The Role of HIPAA Laws in Human Resources
When it comes to topics of privacy especially concerning employee healthcare benefits, HIPAA is one of the most misunderstood and miscommunicated for employers and employees. HIPAA is nebulous and in combination with any employer healthcare plan it creates a great deal of confusion and frustration for managers, HR and employees.
What is HIPAA?
The HIPAA Privacy Rule as outlined by the U.S. Department of Health and Human Services establishes national standards to protect individuals’ medical records and other personal health information. The HIPAA Privacy Rules applies to health plans, healthcare clearinghouses, and those health care providers that conduct certain health care transactions electronically.
The rule requires appropriate safeguards to protect the privacy of personal health information, and sets limits and conditions on the uses and disclosures that may be made of such information without patient authorization. The Rule also gives patients rights over their health information, including rights to examine and obtain a copy of their health records, and to request corrections.
The types of patient healthcare information that must be disclosed to be considered protected by HIPAA includes all or the majority of the following:
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- Patient date of birth
- Patient full name
- Patient diagnosis
- Patient medical record number (MRN)
How HIPAA Impacts Employee Healthcare Benefits & HR
HIPAA as stated above typically impacts health plans, healthcare clearinghouses and health care providers. An employer is considered a health plan if they pay for a portion of the cost of the medical care. If, as an employer, you pay for a portion of an employee’s health plan, you fall under HIPAA privacy guidelines.
HIPAA controls how a health plan or covered health care providers disclose protected health information to an employer, including a manager or supervisor of a company.
As an employe if you pay for a portion of the total cost of an employee healthcare plan, you are required to follow HIPAA. Employers have access to healthcare information including benefit enrollment, any benefit changes, FMLA and wellness program information that falls under HIPAA privacy.
Employees must authorize health care providers first before they are able to to disclose any healthcare related information to their employer, unless other laws require them to disclose it. This is one reason why employees must complete Family Medical Leave Paperwork authorizing a medical professional to share an employee’s healthcare information before typically granting them FMLA leave. It asks for information including date of birth, diagnosis, social security number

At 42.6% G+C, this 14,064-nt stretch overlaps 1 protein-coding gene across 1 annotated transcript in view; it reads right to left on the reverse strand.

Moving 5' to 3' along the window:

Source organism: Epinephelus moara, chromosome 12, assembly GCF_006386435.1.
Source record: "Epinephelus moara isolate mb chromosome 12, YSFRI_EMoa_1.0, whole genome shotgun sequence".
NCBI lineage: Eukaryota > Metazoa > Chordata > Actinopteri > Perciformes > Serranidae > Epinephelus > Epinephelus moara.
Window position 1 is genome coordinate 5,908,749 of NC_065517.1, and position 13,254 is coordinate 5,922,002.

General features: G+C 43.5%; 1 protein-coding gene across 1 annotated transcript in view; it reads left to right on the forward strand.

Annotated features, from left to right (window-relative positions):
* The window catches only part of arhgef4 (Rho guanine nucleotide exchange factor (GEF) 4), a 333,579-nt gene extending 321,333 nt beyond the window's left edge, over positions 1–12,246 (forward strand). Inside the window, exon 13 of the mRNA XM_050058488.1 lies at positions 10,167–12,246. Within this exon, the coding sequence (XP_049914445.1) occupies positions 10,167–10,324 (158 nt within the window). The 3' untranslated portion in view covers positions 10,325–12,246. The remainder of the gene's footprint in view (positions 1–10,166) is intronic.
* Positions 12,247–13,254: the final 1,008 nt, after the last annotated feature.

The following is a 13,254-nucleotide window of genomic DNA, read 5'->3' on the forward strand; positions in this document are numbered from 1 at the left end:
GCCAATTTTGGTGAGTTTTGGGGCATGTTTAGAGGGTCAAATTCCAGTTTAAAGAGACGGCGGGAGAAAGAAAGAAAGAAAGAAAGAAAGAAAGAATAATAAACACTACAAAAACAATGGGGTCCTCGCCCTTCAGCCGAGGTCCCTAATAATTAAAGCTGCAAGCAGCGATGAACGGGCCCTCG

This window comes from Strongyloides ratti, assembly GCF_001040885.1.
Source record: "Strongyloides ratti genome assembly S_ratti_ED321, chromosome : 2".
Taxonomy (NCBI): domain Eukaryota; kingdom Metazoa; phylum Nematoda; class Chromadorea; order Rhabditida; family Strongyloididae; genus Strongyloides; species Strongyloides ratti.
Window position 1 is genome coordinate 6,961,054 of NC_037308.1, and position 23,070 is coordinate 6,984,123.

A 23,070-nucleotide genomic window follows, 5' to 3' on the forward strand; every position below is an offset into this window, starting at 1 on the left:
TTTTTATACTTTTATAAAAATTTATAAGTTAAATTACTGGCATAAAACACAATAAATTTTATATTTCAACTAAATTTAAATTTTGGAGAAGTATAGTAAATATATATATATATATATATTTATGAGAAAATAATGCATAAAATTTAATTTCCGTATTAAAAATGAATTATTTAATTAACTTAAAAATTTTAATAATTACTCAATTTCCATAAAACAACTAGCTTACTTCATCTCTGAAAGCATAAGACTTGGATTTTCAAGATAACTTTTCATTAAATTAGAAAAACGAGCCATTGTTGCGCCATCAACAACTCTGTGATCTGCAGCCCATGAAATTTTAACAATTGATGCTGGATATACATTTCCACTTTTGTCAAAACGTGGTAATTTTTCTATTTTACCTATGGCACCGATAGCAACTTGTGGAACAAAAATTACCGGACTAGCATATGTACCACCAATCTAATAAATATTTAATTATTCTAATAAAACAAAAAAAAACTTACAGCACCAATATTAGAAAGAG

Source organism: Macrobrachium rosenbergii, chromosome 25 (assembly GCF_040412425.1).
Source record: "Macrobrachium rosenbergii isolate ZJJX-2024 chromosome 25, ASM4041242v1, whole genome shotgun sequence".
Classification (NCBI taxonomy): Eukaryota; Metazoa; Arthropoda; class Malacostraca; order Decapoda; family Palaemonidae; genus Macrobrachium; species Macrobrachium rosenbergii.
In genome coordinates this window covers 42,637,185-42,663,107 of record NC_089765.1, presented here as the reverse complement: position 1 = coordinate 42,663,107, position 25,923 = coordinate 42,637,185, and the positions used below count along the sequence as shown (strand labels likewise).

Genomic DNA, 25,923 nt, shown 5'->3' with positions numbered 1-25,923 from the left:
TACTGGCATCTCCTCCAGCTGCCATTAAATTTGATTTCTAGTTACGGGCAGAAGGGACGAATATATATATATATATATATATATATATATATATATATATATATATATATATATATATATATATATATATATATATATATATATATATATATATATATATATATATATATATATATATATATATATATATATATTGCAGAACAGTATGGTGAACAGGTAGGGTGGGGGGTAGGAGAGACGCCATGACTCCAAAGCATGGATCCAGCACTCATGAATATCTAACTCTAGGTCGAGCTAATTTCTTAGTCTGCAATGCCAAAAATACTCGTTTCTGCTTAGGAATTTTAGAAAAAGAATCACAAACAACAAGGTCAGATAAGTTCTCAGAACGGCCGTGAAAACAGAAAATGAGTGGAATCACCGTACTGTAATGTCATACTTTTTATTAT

Under the HIPAA law, employers must protect your health information the following ways:
- Protection of sensitive healthcare information and changes. For example, benefit paperwork falls under the privacy law and any plan changes associated with them if this information includes any data that comes from the electronic health record.
- Provide HIPAA training for employees who have access to sensitive employee health information.
- Protection of FSA or Wellness Program Information. These fall under HIPAA’s privacy guidelines, meaning program administrators and employees affiliated with these programs are provided with specific HIPAA training and must ensure the employee healthcare information is protected.
- Protection of Occupational Health Records. Also known as OHR or Employee Health Records, these are a result of a post-offer employee physical, workers compensation or other workplace injury under OSHA. HIPAA requires the health facilities and agencies to keep this information secure. Employers are obligated the same way.
Additionally, employers must have HIPAA privacy laws displayed as well as state specific ones and must notify employees of their specific privacy policies for the company. Employers must also have a defined policy and process related to the notification and investigation that takes place if an employee notifies the organization of a potential privacy violation. HIPAA’s privacy protection is key.
What HIPAA Doesn’t Protect
- Your employment records. Employee medical and health care benefit information should always be filed separate for the individual employee file. Employee new hire paperwork, performance review and documentation are generally not protected under HIPAA.
- Employment decisions based on health information including absences and time off work unless they include the all the information disclosed by a medical professional bulleted above.
- Managers or HR from sharing healthcare information with co-workers or the boss. For example, if an employee was sick because they were pregnant and emailed that to the team. This is not a violation of HIPAA privacy.
- Workplace or office gossip. While the workplace grapevine is never fun, the sharing of personal information like a cancer diagnosis isn’t typically HIPAA protected.
Recommended HIPAA Resources
HIPAA Privacy Laws are extremely complex, and this article in no way fully articulates the complexity of the law. HIPAA was put in place to protect a patient’s healthcare record while also providing patients and a patient authorized person or organization access to those records.
I recommend checking out the following resources to learn more about HIPAA Privacy Laws, starting with the Department of Health Services Health Privacy Information Page. The site has a variety of resources, however, for healthcare consumers, I recommend visiting their Consumer HIPAA Resources for more in depth information on HIPAA Privacy guidelines and other frequently asked questions. I also suggest you contact your employment attorney to answer specific questions and or help you establish an employee investigation and communication process at your company.